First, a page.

12. We affirm that Israel’s right to exist as a nation in peace and security is indisputable. This principle was duly acknowledged by the international community when recognizing the historic, pre-existing rights and claims of the Jewish people to the Land of Israel in the Balfour Declaration of 1917, the San Remo Conference of 1920, the British Mandate over Palestine approved by the League of Nations in 1922, the United Nations Partition Plan of 1947, and the acceptance of Israel as a UN member state in 1949. We celebrate today this legacy of Israel taking its rightful place among the nations, which is a fulfillment of Herzl’s vision of a reconstituted Jewish state serving as a safe haven for Jewish communities from the dual threats of antisemitism and assimilation.
13. We affirm Jerusalem as the eternal and undivided capital of the State of Israel. The Jewish people’s historic bond to Jerusalem dates back 3000 years to King David who declared Zion as the spiritual and political center of the people of Israel. Since then, even in diaspora, the Jewish people kept that eternal bond alive dreaming of being ‘next year in Jerusalem.’
14. We affirm that that antisemitism remains a prevalent threat to the Jewish people today and must be rejected and opposed by Christians everywhere. Antisemitism is never acceptable, neither in the classical form of anti-Judaism nor in the more contemporary forms of anti-Israelism and anti-Zionism. In this regard, we note with great concern the global efforts to delegitimize the State of Israel. We are deeply concerned that in the heart of Europe voices are tolerated, like in the demonstrations today in Basel and other European cities, which question the very right of existence of the State of Israel. This is unacceptable. We call on all Christians and all government leaders to take a clear and uncompromising stand against these modern forms of antisemitism.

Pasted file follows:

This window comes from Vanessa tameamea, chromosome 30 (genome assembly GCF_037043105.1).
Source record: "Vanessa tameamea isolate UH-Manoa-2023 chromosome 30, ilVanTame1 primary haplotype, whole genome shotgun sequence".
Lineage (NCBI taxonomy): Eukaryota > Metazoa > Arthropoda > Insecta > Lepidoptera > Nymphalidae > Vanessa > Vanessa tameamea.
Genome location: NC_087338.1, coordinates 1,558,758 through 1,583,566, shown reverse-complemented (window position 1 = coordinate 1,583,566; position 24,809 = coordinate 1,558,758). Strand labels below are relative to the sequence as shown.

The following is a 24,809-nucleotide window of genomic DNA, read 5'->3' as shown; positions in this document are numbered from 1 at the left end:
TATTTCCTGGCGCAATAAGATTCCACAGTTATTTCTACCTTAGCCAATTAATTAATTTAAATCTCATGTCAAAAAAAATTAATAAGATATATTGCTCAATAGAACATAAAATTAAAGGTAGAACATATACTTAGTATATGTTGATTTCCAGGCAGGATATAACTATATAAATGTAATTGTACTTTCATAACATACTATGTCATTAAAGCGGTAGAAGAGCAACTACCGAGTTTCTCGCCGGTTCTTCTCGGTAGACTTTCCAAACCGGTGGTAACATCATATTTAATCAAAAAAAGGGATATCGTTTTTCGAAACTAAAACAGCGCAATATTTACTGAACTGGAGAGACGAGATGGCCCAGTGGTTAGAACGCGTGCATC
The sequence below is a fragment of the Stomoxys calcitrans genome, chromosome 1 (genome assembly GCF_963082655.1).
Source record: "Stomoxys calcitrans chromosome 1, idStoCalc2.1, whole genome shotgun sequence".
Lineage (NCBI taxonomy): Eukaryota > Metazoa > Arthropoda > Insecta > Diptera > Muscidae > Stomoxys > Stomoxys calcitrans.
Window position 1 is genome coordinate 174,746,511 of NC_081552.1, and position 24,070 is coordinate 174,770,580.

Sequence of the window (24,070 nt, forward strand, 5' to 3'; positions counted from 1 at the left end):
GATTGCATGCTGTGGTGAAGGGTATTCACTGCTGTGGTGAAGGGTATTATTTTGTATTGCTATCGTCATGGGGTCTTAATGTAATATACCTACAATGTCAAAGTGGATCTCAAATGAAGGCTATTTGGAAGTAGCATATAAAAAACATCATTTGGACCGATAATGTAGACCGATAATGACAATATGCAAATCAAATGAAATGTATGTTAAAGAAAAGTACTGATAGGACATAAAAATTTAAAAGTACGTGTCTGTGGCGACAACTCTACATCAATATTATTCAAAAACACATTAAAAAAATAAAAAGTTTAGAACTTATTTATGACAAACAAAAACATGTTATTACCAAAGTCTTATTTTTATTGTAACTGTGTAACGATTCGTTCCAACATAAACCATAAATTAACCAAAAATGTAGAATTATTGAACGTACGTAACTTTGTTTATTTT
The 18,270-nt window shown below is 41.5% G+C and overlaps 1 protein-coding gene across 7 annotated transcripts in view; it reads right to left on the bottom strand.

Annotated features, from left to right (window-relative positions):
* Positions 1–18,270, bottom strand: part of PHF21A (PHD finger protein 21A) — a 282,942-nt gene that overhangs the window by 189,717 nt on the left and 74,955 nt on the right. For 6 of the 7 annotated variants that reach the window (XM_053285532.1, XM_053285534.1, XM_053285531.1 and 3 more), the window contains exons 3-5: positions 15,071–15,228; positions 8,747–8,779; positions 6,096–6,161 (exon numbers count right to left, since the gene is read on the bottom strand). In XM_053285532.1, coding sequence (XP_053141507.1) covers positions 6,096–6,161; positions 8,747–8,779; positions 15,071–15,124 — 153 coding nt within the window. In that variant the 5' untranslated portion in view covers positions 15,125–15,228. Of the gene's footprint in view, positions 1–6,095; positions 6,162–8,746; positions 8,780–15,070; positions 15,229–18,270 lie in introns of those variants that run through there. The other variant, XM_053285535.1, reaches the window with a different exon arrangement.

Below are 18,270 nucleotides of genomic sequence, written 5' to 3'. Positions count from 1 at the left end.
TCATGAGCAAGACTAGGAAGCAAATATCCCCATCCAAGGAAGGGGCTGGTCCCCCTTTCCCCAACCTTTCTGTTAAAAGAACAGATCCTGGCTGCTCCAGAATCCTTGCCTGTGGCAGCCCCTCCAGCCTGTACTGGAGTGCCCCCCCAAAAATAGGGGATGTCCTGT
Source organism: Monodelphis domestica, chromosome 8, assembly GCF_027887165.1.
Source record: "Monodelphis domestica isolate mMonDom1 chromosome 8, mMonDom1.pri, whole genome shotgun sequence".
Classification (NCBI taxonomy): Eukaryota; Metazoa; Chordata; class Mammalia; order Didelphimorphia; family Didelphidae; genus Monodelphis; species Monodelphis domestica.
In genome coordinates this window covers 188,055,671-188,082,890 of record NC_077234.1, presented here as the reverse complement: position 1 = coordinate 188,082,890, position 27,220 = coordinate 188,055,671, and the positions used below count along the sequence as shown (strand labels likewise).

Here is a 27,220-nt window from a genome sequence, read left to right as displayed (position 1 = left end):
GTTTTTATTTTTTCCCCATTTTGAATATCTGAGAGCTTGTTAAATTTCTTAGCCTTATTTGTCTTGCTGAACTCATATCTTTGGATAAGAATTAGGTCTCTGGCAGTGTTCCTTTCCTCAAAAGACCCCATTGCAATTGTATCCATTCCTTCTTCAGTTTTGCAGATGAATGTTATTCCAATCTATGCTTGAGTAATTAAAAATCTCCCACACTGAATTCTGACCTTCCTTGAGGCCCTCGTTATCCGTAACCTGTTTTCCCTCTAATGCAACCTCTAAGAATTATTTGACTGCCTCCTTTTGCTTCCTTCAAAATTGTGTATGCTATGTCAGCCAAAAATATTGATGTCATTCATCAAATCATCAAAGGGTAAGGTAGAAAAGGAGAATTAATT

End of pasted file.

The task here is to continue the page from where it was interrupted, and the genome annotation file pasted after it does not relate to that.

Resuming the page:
15. We affirm the biblical call for the worldwide church to comfort Israel. The Apostle Paul describes the church a “debtor” to the Jewish people as by them they received the Messiah and the scriptures and, as Jesus himself said “Salvation is of the Jews.” Therefore, Christians around the world today are called to pray for the peace of Jerusalem and for the wellbeing of the State of Israel, to stand in friendship and support with Israel and to show unconditional love support to the Jewish people world-wide.
16. We finally gladly recognize today in the fast-growing global evangelical community a Paradigm shift is underway that significantly changes the attitude of hundreds of millions of faithful towards Israel and the Jewish people. On all continents, in particular the global south, Christians churches and denominations increasingly understand their biblical, Hebraic roots of their faith and have become true and unconditional friends of Israel and the Jewish people. This growing movement needs to be further strengthened and nourished.